the other subject not talked about is the millions of job loss that will result to the supply chain for engine’s production. They are pushing EV to quick and it will bite them in the ass.

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1 hour ago, J.mo said:

I wonder what the poor saps without a $50k solar installation will pay to “fuel” their ev in California. 
My monthly PG@E bill ranges around $400 just for a warm shower and not to live by candle light with myself and the lady in the home. 
For the luxury of AC, that pushes the bill to $850+, without the planned rate hike coming. 
So, how much does it cost to “fuel” an EV for the person driving 12-15k miles per year? 
 

And, we know they are going to tax the piss out of any “fuel” so now the .gov gets to tax ALL of your energy usage! Not just your gasoline. How intelligent those fools are, and how quickly the rest of the fools follow. 

PG&E customers with an EV can use the EV2 tariff. This is a time-of-use tariff,. Off-peak is midnight all the way around to 3:00PM. During this time, all of your electricity is $0.18/ kWh. "shoulder" is 3:00-4:00 PM and 9:00PM to midnight. Peak is 4:00PM to 9:00 PM. summer peak rates are very high, about $0.50/kWh.  I never charge my EV at home except off-peak, so I'm paying $0.18/kWh, which is about $0.05 per mile.

The average California private vehicle is driven a little more than 13,000 miles per year, so the electricity will cost $650/yr. The current average cost of regular gasoline in California is $3.90/gallon. At 40 mi/gal, an ICE driver will spend  $1267.50 per year.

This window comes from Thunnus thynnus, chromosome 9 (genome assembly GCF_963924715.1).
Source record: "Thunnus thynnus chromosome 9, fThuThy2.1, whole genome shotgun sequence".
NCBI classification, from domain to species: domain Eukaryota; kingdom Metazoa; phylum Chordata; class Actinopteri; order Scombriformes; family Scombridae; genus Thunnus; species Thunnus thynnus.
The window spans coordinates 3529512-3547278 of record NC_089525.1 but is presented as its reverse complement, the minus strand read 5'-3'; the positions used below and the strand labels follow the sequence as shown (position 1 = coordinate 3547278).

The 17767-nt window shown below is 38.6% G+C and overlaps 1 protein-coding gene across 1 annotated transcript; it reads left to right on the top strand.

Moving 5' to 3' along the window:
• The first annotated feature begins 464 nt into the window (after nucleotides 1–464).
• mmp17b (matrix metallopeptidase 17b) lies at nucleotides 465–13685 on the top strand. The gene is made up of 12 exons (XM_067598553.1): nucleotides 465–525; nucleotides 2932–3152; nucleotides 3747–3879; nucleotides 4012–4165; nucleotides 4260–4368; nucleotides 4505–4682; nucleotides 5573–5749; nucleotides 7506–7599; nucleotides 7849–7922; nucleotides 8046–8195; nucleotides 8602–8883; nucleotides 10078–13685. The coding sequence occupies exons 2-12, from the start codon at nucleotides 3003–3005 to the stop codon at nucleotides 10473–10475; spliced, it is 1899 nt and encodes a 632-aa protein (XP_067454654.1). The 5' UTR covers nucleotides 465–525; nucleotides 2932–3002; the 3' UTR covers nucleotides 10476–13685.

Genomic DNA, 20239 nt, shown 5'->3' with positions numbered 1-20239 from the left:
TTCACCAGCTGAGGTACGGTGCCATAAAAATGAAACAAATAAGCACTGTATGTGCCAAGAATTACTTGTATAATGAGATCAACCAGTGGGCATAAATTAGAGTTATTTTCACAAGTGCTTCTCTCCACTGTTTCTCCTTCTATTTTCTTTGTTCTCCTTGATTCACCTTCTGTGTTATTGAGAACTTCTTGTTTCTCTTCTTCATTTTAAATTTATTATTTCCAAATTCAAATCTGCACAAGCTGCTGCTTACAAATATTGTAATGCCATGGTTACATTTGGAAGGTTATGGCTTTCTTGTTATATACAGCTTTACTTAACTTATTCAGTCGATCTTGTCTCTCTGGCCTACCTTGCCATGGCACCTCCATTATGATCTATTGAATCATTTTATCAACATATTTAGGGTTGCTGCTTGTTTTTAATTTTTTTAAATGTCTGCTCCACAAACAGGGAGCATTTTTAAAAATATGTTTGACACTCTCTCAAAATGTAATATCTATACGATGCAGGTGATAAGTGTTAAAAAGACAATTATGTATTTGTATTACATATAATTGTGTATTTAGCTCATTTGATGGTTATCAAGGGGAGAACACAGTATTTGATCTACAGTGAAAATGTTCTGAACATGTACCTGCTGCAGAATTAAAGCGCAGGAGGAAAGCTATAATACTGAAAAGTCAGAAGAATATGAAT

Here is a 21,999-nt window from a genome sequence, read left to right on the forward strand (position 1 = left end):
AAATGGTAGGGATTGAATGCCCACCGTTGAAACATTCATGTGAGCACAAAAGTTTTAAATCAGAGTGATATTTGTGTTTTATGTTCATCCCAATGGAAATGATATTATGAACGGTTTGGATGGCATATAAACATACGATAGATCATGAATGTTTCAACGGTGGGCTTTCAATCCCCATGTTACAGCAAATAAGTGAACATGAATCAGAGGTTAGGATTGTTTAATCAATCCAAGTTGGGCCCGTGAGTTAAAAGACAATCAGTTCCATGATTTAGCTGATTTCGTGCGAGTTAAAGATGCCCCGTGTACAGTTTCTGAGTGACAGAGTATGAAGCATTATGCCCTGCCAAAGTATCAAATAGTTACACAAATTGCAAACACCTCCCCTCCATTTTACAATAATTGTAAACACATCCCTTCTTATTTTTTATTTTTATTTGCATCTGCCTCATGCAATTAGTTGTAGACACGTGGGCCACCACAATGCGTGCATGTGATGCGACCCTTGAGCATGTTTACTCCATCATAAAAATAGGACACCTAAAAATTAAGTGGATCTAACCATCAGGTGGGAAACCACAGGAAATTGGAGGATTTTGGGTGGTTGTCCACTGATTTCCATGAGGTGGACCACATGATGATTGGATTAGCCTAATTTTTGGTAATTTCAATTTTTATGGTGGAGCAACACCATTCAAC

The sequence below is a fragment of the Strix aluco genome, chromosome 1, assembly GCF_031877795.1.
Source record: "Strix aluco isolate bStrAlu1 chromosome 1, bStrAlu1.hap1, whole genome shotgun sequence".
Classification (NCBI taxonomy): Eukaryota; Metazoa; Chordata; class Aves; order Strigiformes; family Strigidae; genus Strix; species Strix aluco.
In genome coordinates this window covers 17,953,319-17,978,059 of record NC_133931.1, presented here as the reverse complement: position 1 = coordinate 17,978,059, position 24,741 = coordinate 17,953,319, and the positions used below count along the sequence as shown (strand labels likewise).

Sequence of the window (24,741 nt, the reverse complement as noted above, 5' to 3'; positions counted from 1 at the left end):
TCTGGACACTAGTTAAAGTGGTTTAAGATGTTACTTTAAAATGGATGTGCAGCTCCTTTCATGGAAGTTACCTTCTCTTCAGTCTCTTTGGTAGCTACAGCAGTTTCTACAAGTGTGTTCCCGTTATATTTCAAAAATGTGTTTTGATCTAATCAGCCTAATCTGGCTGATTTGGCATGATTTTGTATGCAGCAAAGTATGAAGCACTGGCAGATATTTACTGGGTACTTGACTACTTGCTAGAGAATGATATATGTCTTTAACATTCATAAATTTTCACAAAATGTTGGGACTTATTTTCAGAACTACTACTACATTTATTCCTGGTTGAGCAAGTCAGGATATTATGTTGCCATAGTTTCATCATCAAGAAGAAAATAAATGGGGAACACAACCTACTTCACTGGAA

Yes, the state will need to make up the fuel tax revenue. California is already adding an extra fixed per-year tax on each EV. This is just as bad as trying to depend on the fuel tax to highway funding. The best approach would be to tax based on mileage and vehicle weight independent of type of propulsion.

The state already taxes your electricity consumption both directly and indirectly. The money to run the sate has to come from somewhere.

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1 hour ago, RichieRich216 said:

The narrative on this is to get the Mass Population buy these shit cars so that it can help finance the infrastructure needed to go on mass scale! Now there depending on the U.S. Government to let every taxpayer pay for this in some form, Americans are not going to drop their cars and in mass buy EV! 
 

the other subject not talked about is the millions of job loss that will result to the supply chain for engine’s production. They are pushing EV to quick and it will bite them in the ass.

I don't understand your argument. Who are the "they", and how does pushing EVs help finance the infrastructure? The infrastructure for EVs consists of home charging stations, workplace charging stations, long-trip charging stations, and added electrical generation and storage. The first three categories are  not currently paid for by the government and do not need to be, as demonstrated by Tesla. added generation and storage can be built by existing electricity providers. Additional electricity distribution infrastructure is mostly not needed, since the overwhelming majority of EV energy is consumed during off-peak.